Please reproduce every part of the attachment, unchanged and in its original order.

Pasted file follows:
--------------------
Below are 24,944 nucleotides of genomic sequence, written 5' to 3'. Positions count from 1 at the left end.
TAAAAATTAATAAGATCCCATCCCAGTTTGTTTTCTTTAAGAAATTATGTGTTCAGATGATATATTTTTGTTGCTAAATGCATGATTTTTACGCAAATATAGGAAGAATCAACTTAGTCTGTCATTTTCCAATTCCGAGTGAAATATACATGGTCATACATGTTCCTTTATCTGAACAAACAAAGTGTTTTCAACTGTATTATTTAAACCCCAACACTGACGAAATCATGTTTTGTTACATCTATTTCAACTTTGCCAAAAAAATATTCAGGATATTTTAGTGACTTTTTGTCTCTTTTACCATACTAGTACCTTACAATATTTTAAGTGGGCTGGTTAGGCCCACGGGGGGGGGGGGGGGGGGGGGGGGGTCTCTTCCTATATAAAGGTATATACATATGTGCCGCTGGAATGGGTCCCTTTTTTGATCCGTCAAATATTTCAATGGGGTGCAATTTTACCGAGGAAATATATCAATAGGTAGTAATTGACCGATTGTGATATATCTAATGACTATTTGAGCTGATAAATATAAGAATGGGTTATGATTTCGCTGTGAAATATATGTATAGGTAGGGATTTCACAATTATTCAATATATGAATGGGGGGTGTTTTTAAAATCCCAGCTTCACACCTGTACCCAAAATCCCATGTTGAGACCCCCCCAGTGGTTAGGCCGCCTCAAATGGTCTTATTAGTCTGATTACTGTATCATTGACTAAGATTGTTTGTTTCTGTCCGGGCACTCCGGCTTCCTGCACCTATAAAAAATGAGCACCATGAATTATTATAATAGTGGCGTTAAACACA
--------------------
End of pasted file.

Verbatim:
Below are 24,944 nucleotides of genomic sequence, written 5' to 3'. Positions count from 1 at the left end.
TAAAAATTAATAAGATCCCATCCCAGTTTGTTTTCTTTAAGAAATTATGTGTTCAGATGATATATTTTTGTTGCTAAATGCATGATTTTTACGCAAATATAGGAAGAATCAACTTAGTCTGTCATTTTCCAATTCCGAGTGAAATATACATGGTCATACATGTTCCTTTATCTGAACAAACAAAGTGTTTTCAACTGTATTATTTAAACCCCAACACTGACGAAATCATGTTTTGTTACATCTATTTCAACTTTGCCAAAAAAATATTCAGGATATTTTAGTGACTTTTTGTCTCTTTTACCATACTAGTACCTTACAATATTTTAAGTGGGCTGGTTAGGCCCACGGGGGGGGGGGGGGGGGGGGGGGGGTCTCTTCCTATATAAAGGTATATACATATGTGCCGCTGGAATGGGTCCCTTTTTTGATCCGTCAAATATTTCAATGGGGTGCAATTTTACCGAGGAAATATATCAATAGGTAGTAATTGACCGATTGTGATATATCTAATGACTATTTGAGCTGATAAATATAAGAATGGGTTATGATTTCGCTGTGAAATATATGTATAGGTAGGGATTTCACAATTATTCAATATATGAATGGGGGGTGTTTTTAAAATCCCAGCTTCACACCTGTACCCAAAATCCCATGTTGAGACCCCCCCAGTGGTTAGGCCGCCTCAAATGGTCTTATTAGTCTGATTACTGTATCATTGACTAAGATTGTTTGTTTCTGTCCGGGCACTCCGGCTTCCTGCACCTATAAAAAATGAGCACCATGAATTATTATAATAGTGGCGTTAAACACA